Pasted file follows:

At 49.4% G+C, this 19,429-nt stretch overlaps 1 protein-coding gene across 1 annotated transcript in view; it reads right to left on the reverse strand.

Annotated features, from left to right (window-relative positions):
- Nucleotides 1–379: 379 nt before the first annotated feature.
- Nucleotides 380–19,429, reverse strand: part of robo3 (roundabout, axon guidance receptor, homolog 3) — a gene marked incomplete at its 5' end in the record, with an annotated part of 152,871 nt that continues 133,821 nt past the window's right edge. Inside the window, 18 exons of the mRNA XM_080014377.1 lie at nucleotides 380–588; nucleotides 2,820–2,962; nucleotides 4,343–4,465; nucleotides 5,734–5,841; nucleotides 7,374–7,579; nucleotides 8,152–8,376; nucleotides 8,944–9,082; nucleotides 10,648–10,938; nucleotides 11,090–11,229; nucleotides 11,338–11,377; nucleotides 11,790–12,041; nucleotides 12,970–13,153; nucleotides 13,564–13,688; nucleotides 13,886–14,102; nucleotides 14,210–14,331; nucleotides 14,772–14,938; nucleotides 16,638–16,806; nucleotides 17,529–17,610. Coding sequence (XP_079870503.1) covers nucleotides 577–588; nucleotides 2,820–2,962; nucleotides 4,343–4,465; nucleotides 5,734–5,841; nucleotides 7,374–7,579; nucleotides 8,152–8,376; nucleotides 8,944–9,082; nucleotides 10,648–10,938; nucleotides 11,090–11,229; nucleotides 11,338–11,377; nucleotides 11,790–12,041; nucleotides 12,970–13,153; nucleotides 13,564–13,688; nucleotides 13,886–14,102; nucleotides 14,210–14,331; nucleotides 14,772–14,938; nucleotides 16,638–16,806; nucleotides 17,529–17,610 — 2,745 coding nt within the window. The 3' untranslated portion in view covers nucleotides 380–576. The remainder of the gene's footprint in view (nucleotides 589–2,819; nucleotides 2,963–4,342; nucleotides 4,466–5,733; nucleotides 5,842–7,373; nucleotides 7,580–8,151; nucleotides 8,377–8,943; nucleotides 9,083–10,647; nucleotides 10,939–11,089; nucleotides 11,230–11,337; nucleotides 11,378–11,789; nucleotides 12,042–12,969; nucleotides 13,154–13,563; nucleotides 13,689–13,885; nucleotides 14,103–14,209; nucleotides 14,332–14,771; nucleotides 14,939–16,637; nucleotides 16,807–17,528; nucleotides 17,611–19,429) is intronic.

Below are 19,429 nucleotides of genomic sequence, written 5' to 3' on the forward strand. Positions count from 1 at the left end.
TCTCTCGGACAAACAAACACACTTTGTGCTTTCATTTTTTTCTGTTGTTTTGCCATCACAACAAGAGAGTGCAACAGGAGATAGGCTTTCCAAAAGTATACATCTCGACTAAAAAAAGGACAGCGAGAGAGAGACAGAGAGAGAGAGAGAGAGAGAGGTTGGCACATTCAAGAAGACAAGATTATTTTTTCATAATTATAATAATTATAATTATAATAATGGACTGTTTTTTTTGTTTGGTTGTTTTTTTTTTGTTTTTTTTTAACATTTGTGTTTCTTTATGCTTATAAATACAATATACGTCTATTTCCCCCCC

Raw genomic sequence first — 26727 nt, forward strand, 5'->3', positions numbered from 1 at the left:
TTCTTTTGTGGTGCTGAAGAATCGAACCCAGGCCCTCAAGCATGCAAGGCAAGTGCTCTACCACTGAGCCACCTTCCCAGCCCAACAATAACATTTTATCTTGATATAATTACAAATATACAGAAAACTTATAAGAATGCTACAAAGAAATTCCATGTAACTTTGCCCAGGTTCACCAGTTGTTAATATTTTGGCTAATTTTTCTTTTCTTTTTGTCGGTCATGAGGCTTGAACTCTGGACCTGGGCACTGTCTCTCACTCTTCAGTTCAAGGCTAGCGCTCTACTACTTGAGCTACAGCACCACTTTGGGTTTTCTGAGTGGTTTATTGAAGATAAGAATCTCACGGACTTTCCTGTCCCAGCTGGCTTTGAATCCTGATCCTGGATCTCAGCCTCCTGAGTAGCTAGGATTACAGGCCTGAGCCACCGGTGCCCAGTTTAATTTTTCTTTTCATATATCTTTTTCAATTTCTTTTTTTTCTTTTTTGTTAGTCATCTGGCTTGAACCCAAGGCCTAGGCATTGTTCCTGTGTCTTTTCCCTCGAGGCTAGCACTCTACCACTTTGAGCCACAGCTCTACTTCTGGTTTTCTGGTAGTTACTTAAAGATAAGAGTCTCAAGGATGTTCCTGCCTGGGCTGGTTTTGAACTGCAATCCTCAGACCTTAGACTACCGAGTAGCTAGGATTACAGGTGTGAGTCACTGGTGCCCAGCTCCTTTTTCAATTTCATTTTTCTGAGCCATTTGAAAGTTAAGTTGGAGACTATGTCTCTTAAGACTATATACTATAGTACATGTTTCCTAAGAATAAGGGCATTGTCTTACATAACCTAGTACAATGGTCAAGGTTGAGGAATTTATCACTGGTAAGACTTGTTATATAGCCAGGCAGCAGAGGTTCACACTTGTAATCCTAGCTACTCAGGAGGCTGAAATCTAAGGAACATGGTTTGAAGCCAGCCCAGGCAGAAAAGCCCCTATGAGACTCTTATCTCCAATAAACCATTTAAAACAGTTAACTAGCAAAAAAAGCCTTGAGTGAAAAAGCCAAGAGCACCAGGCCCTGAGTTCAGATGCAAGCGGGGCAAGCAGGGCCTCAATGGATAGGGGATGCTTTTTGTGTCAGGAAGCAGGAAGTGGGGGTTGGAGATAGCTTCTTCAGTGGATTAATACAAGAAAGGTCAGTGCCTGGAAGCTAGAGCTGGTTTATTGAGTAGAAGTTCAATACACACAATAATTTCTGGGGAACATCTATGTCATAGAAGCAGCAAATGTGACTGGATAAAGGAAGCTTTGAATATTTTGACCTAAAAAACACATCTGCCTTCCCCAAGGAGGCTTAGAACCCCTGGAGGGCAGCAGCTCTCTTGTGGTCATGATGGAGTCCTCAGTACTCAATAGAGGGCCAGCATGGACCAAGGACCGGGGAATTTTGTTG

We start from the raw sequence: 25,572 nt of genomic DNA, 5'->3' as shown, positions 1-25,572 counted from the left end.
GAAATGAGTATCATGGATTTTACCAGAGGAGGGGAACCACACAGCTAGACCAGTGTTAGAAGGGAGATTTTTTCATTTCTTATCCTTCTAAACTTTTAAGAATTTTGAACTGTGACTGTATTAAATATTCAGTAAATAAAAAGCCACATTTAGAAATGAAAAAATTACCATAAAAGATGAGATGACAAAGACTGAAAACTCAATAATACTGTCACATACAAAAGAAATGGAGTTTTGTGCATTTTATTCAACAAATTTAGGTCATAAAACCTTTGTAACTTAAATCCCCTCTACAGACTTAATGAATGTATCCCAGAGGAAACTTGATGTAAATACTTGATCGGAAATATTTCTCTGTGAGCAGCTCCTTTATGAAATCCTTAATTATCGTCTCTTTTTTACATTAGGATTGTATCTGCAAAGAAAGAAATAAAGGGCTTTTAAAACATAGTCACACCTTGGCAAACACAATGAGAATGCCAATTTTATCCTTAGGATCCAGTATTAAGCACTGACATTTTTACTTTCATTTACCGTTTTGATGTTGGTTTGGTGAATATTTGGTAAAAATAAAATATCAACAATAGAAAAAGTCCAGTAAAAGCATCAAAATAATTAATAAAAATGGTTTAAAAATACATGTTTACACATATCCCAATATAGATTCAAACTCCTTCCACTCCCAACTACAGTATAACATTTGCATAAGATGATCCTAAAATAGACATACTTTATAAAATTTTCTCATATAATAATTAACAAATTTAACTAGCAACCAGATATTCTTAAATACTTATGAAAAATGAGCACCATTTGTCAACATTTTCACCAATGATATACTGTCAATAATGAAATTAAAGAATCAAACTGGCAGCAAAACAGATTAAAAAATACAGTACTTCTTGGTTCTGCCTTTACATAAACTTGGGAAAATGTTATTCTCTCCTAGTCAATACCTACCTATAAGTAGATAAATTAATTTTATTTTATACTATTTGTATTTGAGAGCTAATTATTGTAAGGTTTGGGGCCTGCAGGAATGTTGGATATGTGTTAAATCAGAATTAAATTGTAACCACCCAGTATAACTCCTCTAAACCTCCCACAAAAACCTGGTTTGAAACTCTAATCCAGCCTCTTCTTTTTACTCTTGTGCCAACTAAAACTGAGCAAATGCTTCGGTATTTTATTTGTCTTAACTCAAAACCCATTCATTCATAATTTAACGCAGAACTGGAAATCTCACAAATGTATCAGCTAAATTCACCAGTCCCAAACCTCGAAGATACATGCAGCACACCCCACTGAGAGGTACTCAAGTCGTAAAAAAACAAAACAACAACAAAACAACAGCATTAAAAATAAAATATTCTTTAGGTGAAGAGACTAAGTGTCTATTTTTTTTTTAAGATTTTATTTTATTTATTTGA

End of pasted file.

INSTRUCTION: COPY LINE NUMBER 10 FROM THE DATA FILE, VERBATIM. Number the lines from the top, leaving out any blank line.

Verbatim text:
GAAATGAGTATCATGGATTTTACCAGAGGAGGGGAACCACACAGCTAGACCAGTGTTAGAAGGGAGATTTTTTCATTTCTTATCCTTCTAAACTTTTAAGAATTTTGAACTGTGACTGTATTAAATATTCAGTAAATAAAAAGCCACATTTAGAAATGAAAAAATTACCATAAAAGATGAGATGACAAAGACTGAAAACTCAATAATACTGTCACATACAAAAGAAATGGAGTTTTGTGCATTTTATTCAACAAATTTAGGTCATAAAACCTTTGTAACTTAAATCCCCTCTACAGACTTAATGAATGTATCCCAGAGGAAACTTGATGTAAATACTTGATCGGAAATATTTCTCTGTGAGCAGCTCCTTTATGAAATCCTTAATTATCGTCTCTTTTTTACATTAGGATTGTATCTGCAAAGAAAGAAATAAAGGGCTTTTAAAACATAGTCACACCTTGGCAAACACAATGAGAATGCCAATTTTATCCTTAGGATCCAGTATTAAGCACTGACATTTTTACTTTCATTTACCGTTTTGATGTTGGTTTGGTGAATATTTGGTAAAAATAAAATATCAACAATAGAAAAAGTCCAGTAAAAGCATCAAAATAATTAATAAAAATGGTTTAAAAATACATGTTTACACATATCCCAATATAGATTCAAACTCCTTCCACTCCCAACTACAGTATAACATTTGCATAAGATGATCCTAAAATAGACATACTTTATAAAATTTTCTCATATAATAATTAACAAATTTAACTAGCAACCAGATATTCTTAAATACTTATGAAAAATGAGCACCATTTGTCAACATTTTCACCAATGATATACTGTCAATAATGAAATTAAAGAATCAAACTGGCAGCAAAACAGATTAAAAAATACAGTACTTCTTGGTTCTGCCTTTACATAAACTTGGGAAAATGTTATTCTCTCCTAGTCAATACCTACCTATAAGTAGATAAATTAATTTTATTTTATACTATTTGTATTTGAGAGCTAATTATTGTAAGGTTTGGGGCCTGCAGGAATGTTGGATATGTGTTAAATCAGAATTAAATTGTAACCACCCAGTATAACTCCTCTAAACCTCCCACAAAAACCTGGTTTGAAACTCTAATCCAGCCTCTTCTTTTTACTCTTGTGCCAACTAAAACTGAGCAAATGCTTCGGTATTTTATTTGTCTTAACTCAAAACCCATTCATTCATAATTTAACGCAGAACTGGAAATCTCACAAATGTATCAGCTAAATTCACCAGTCCCAAACCTCGAAGATACATGCAGCACACCCCACTGAGAGGTACTCAAGTCGTAAAAAAACAAAACAACAACAAAACAACAGCATTAAAAATAAAATATTCTTTAGGTGAAGAGACTAAGTGTCTATTTTTTTTTTAAGATTTTATTTTATTTATTTGA